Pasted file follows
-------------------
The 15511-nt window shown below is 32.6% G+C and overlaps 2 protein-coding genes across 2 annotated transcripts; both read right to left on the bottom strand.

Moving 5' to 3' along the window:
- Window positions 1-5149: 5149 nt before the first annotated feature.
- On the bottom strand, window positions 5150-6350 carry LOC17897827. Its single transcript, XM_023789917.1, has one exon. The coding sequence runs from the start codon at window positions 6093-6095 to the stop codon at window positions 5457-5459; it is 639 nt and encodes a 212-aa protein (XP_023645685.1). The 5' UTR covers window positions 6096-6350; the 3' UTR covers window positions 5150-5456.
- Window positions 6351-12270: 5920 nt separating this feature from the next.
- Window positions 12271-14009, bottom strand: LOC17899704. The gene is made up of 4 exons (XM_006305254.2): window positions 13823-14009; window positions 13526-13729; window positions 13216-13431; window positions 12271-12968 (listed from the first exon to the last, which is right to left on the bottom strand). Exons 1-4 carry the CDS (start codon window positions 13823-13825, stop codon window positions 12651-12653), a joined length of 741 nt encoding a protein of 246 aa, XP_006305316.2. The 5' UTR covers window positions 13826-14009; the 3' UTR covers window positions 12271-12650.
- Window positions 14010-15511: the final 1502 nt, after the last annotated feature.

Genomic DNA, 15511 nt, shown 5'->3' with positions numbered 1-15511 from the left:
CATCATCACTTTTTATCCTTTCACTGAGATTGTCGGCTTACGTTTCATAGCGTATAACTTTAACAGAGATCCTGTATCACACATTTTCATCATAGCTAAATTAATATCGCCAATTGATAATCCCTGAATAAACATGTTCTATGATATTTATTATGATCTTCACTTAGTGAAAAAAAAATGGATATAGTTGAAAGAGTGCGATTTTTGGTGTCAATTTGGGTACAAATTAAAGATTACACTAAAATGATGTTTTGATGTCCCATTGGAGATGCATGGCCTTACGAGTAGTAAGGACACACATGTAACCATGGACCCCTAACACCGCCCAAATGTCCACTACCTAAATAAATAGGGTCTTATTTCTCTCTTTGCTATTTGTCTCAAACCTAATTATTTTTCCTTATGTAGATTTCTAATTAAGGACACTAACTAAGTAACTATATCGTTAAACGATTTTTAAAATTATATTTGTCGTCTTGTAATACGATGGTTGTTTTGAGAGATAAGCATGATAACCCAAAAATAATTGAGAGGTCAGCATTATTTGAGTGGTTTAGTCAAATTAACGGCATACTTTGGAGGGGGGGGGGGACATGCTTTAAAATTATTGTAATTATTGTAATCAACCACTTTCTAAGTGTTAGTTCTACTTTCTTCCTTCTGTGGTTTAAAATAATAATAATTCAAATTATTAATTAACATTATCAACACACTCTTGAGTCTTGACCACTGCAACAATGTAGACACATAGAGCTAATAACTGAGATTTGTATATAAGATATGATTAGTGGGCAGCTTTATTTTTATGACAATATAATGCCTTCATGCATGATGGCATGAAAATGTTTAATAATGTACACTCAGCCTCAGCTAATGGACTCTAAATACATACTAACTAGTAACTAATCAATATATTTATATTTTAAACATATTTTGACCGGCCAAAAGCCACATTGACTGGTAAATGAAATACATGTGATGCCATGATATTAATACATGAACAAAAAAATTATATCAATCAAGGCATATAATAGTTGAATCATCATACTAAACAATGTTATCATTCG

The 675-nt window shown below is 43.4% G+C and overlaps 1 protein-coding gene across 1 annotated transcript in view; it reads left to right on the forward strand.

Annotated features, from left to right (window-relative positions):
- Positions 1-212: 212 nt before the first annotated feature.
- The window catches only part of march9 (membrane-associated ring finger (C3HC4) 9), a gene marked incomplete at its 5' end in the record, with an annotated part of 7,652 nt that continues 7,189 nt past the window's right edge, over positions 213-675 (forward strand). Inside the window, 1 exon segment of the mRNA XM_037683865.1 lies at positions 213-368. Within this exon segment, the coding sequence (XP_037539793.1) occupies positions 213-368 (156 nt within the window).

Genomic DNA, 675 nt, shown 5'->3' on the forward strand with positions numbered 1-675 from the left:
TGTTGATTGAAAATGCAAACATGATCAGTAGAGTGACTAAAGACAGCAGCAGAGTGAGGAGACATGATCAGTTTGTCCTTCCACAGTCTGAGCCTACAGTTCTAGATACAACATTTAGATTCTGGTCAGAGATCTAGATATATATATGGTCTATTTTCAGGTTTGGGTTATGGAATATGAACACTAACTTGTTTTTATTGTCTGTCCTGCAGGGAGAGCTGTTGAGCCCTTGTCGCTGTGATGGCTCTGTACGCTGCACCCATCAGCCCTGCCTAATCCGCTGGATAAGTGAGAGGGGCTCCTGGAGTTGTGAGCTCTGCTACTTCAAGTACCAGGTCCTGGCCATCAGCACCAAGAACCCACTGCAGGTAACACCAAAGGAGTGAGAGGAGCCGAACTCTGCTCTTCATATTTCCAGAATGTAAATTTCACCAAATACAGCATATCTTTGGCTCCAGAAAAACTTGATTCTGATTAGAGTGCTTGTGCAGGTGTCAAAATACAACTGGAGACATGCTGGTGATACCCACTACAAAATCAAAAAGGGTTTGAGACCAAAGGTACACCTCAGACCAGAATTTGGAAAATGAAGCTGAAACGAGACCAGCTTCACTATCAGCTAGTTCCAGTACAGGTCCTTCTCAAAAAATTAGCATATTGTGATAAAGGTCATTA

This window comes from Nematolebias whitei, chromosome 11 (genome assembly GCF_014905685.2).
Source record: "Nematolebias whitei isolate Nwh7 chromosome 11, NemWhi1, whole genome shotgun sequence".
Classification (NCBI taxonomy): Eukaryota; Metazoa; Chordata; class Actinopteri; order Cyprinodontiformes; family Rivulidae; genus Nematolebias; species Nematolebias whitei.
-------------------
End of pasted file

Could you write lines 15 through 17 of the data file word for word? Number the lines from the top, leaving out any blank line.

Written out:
TGTTGATTGAAAATGCAAACATGATCAGTAGAGTGACTAAAGACAGCAGCAGAGTGAGGAGACATGATCAGTTTGTCCTTCCACAGTCTGAGCCTACAGTTCTAGATACAACATTTAGATTCTGGTCAGAGATCTAGATATATATATGGTCTATTTTCAGGTTTGGGTTATGGAATATGAACACTAACTTGTTTTTATTGTCTGTCCTGCAGGGAGAGCTGTTGAGCCCTTGTCGCTGTGATGGCTCTGTACGCTGCACCCATCAGCCCTGCCTAATCCGCTGGATAAGTGAGAGGGGCTCCTGGAGTTGTGAGCTCTGCTACTTCAAGTACCAGGTCCTGGCCATCAGCACCAAGAACCCACTGCAGGTAACACCAAAGGAGTGAGAGGAGCCGAACTCTGCTCTTCATATTTCCAGAATGTAAATTTCACCAAATACAGCATATCTTTGGCTCCAGAAAAACTTGATTCTGATTAGAGTGCTTGTGCAGGTGTCAAAATACAACTGGAGACATGCTGGTGATACCCACTACAAAATCAAAAAGGGTTTGAGACCAAAGGTACACCTCAGACCAGAATTTGGAAAATGAAGCTGAAACGAGACCAGCTTCACTATCAGCTAGTTCCAGTACAGGTCCTTCTCAAAAAATTAGCATATTGTGATAAAGGTCATTA

This window comes from Nematolebias whitei, chromosome 11 (genome assembly GCF_014905685.2).
Source record: "Nematolebias whitei isolate Nwh7 chromosome 11, NemWhi1, whole genome shotgun sequence".